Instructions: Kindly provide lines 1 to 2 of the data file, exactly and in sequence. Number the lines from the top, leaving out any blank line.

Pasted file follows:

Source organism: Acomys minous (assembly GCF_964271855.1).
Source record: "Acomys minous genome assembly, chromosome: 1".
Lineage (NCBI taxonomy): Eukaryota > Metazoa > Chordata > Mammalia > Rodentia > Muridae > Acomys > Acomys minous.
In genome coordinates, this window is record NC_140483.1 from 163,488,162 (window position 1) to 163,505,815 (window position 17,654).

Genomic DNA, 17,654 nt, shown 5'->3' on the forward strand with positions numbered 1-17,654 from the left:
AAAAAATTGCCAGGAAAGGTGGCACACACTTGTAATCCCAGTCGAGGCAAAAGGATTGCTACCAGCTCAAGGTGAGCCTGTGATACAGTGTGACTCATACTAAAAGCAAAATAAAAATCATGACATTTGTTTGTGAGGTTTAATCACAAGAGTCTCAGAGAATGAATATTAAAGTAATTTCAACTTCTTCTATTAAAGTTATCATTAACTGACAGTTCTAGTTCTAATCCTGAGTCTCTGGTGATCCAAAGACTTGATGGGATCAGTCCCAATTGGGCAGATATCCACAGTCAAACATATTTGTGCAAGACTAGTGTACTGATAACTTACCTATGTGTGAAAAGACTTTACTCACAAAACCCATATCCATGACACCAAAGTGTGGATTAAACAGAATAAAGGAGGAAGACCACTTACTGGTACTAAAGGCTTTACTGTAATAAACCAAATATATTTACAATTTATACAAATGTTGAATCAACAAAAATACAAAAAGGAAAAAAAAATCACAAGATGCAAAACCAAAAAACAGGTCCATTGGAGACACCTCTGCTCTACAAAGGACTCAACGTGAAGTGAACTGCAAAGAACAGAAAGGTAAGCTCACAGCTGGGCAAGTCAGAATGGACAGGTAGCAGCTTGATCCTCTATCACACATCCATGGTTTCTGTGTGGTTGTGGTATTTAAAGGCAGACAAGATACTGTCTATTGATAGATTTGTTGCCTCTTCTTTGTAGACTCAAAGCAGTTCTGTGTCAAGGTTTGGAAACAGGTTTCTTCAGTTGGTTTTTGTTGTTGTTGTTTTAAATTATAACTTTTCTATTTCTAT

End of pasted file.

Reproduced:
Source organism: Acomys minous (assembly GCF_964271855.1).
Source record: "Acomys minous genome assembly, chromosome: 1".